1 ½ teaspoons baking powder
½ teaspoon salt
½ cup milk
1 ½ teaspoon pure vanilla extract
1 stick salted butter, room temperature
1 cup sugar
1/8 cup plus one tablespoon ground cinnamon, separated
2 large eggs
Baking spray

  1. Preheat oven to 350°.  Arrange 12 foil cupcake liners on a baking sheet; spritz each liner with baking spray.  In a small bowl, combine 1/8 cup cinnamon and ¼ cup sugar.  Spoon mixture into foil liners, swirling to thoroughly cover entire interior of each one.  Tap out excess and return liners to baking sheet.
  2. Whisk together flour, baking powder, salt and remaining cinnamon in a small bowl and set aside. In a liquid-measuring cup, mix milk and vanilla; set aside.
  3. In a large bowl, beat butter and sugar with an electric mixer until light and fluffy, 3 to 4 minutes. Add eggs one at a time, beating well after each addition. With mixer on low speed, add half of dry ingredients, followed by milk-vanilla mixture, then remaining dry ingredients. Take care not to overmix.  Divide batter evenly among prepared cupcake liners; bake until a toothpick inserted in center of a cupcake comes out clean, 20 to 25 minutes.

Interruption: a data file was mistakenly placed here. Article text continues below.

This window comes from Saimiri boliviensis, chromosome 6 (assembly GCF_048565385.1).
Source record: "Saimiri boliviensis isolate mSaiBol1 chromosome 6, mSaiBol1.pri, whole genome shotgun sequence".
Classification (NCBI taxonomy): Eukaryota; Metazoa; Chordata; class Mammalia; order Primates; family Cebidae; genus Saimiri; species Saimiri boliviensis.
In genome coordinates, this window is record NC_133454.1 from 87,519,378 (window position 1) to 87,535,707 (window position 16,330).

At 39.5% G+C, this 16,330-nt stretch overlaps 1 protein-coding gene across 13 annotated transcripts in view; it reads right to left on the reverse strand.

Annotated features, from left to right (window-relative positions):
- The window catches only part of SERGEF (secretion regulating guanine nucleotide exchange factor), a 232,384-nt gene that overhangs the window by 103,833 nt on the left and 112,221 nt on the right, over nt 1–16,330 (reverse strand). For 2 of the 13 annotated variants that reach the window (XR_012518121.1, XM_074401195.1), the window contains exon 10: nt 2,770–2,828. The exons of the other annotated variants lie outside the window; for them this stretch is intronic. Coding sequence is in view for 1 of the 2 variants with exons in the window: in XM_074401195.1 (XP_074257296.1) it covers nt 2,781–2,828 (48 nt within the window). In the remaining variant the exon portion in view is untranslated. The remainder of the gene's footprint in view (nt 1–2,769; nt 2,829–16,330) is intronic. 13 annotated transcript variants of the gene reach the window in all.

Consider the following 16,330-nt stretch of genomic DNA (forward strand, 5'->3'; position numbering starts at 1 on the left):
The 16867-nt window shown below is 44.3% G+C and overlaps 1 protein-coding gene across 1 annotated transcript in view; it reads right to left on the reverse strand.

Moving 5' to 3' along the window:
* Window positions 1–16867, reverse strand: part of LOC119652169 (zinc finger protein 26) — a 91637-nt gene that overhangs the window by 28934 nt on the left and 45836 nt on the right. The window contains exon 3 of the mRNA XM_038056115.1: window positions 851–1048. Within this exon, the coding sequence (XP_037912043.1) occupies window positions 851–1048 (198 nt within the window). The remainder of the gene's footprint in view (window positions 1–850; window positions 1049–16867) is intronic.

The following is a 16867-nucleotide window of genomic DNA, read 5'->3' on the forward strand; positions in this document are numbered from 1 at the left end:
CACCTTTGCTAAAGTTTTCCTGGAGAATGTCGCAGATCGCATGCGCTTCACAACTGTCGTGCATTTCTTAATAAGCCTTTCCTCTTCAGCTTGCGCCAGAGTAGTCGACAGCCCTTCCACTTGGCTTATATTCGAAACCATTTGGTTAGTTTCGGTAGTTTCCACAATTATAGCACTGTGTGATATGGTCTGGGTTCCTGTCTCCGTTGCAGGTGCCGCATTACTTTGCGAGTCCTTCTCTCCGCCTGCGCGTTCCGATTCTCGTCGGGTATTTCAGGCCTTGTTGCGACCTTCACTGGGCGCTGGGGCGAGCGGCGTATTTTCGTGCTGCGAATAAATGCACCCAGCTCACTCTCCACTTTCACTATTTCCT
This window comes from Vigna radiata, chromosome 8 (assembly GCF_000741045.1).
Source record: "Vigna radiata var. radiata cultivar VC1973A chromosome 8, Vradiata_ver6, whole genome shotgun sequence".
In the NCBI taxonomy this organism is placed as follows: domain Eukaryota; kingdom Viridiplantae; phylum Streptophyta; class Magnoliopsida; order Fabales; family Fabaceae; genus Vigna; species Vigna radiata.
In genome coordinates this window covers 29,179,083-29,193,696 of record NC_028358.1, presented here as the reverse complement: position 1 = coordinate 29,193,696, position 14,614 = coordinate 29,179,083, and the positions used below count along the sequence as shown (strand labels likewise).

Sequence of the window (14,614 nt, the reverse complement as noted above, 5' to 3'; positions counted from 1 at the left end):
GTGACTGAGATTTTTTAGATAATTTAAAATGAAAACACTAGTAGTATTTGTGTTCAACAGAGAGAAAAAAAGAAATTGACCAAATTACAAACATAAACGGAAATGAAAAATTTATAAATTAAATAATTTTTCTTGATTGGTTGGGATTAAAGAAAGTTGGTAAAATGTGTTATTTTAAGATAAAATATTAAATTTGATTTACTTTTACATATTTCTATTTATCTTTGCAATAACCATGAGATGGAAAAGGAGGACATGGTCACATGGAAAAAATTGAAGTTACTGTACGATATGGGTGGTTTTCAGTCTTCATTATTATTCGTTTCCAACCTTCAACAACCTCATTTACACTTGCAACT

Café Round-Up: Boston Common Coffee Company.

Who: Boston Common Coffee Company
Where: North End, Boston
When: Three and a half hours spanning early morning to just before lunchtime.
Ordered: Toasted onion bagel with lox and plain cream cheese, and a medium coffee for $6.20
Info: An utterly ridiculous amount of tables and chairs, though a slightly cluttered/cramped layout; the chairs seem awfully close to each other. Surprising amount of foot traffic, including many babies and lapdogs, but everyone seems to know everybody else; there’s a very neighborhoody vibe.  Bright and sunny, thanks to ceiling-height windows, but it’s awfully cold near the door. Comfy-looking sofa and armchairs next to a woodburning stove and an interesting panino selection — if I didn’t have a lunch date elsewhere, I’d certainly  take a break from writing to also order the “Sal”: prosciutto, Fontina, roasted red peppers and a fig spread. Next time though. Also: free wireless.